RTX acceleration brings a speed boost to new V-Ray Next updates
Article updated November 26, 2019
Starting with our November updates, V-Ray Next GPU can now use the dedicated ray-tracing hardware within NVIDIA’s RTX class of GPUs to speed up production rendering. It’s something we’ve been working on since RTX was introduced over a year ago, and we’re happy to report that all V-Ray GPU features are seamlessly supported in both IPR and production modes — and multi-GPU scaling continues to be extremely efficient.
As a reminder, V-Ray GPU has been rendering on NVIDIA RTX cards since they first shipped. And that was already quite fast. But now we’re providing even more acceleration from the same GPUs by using the RT Cores on those chips dedicated to ray-tracing calculations. So, now when we say “RTX support,” we mean we’re tapping into the extra ray-tracing hardware acceleration that comes with RTX class GPUs.
Our RTX support begins today in V-Ray Next for 3ds Max, update 3, V-Ray Next for Maya, update 2, V-Ray Next for SketchUp, update 2 and V-Ray Next for Rhino, update 2, and it’s free to current V-Ray Next for 3ds Max, V-Ray Next for Maya, V-Ray Next for SketchUp and V-Ray Next for Rhino customers. RTX support for our other V-Ray products is in the works.
V-Ray GPU production rendering going 45% faster using its new RTX engine on RTX GPUs. Scene courtesy of Bertrand Benoit.
RTX support now in most V-Ray Next products
Now in 3ds Max, Maya, SketchUp and Rhino, you’ll find a new V-Ray GPU drop-down to select either traditional CUDA engine or our new RTX engine which takes advantage of RT Cores in RTX GPUs. Your image results will be the same between the two without modifying any other setting or adjusting your scene — it should simply work. Going back and forth between the two engines will only modify what processors are being used, so there’s minimal effort to compare the two to see which works best for your scene.
Now, we said “your scene” because the benefit from RTX will vary depending upon how your scene is constructed and how “heavy” its shaders are. This benefit is actually difficult to predict because accessing the RT Cores uses an NVIDIA API layer that sometimes replaces the way V-Ray otherwise processes your scene. As a result, your specific performance gain on RTX cards is a combination of the dedicated ray-tracing hardware and the API required to access it.
V-Ray GPU performance gains on RTX cards using public example scenes.
The above results come from our website’s Learning Resources and show the increased performance from switching from CUDA (and no CPU) to the RTX engine while using RTX GPUs. There was no editing done to these traditional scenes other than choosing RTX — and in some cases switching to V-Ray GPU. As you can see from the numbers, the RTX benefit can vary considerably, with the average speedup being about 40% when averaged across all of our example scenes.
We could have emphasized speedups that were many times faster with scenes tailored for the hardware, but we thought it was better to relate the benefit to what you’re more likely to experience with your current work. We’re planning a future “speed demon” blog article to examine scenes that are streamlined for maximum RTX benefit. But for now: Don’t worry about reworking your scenes — just try the new RTX engine out, as there’s no risk.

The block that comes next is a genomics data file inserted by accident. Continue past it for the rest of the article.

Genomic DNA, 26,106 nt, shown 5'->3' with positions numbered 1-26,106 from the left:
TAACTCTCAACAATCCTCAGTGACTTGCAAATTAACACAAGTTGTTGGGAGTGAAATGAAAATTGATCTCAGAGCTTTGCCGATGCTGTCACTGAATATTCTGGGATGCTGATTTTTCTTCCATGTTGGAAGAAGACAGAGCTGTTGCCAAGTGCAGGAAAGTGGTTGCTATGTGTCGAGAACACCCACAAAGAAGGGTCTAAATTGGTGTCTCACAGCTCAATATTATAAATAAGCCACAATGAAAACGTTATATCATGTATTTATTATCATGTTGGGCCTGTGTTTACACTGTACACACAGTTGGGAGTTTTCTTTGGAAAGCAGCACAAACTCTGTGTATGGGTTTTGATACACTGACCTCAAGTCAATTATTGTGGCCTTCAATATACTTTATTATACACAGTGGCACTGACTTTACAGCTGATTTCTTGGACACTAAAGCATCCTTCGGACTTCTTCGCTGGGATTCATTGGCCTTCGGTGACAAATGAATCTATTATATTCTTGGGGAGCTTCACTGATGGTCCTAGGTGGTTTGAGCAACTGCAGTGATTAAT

You can’t drive RTX without the right driver
Using the correct graphics driver has always been important, but it’s now essential because the API we use for RTX acceleration comes as part of NVIDIA’s driver. As of today, you must use driver version 441.28 in order to use the new RTX engine in V-Ray GPU. Going forward, please keep an eye on your V-Ray message window for alerts of there being a newer preferred driver to use. You can also always see our latest recommended driver at the top of our V-Ray GPU page.
Just the beginning
This is just the start of our initial implementation of RTX support. We’ve been working closely with the NVIDIA team, and their API has been evolving to meet our needs. Together, we’ve just recently reached a place where we can safely support all V-Ray GPU rendering features so you don’t have to worry about anything in your scenes not being accelerated. While most of the hard work is behind us, we also know that as their API continues to improve, our RTX support will continue to benefit. At the same time, we’ve been learning how to best use their API and will be advancing V-Ray GPU as well. V-Ray GPU is now positioned to take advantage of any new ray-tracing hardware innovations NVIDIA introduces in the future.
There’s just one caveat
There is only one feature you will give up today when choosing RTX, which is the use of your system’s CPU(s) along with your GPU(s). This is just a temporary situation because we will be adding CPU processing (a.k.a. “hybrid” mode) to our RTX engine in the future. We simply don’t want you to wait any longer to start experiencing the benefit of RTX support. And this is the last reason for why we’re terming this our initial support. There is much more to come.
With an average speedup of 40%, we think our RTX support is off to a great start, as it’s already better than what you typically get with a new GPU generation. We’ll be looking closely at the scenes yielding the biggest performance gains — ones with 2x and 3x speedups — to see how we might achieve improvements more broadly. Also, our continued work on real-time ray tracing with Project Lavina is giving us ideas on how to optimize both renderers to get the most from RTX hardware.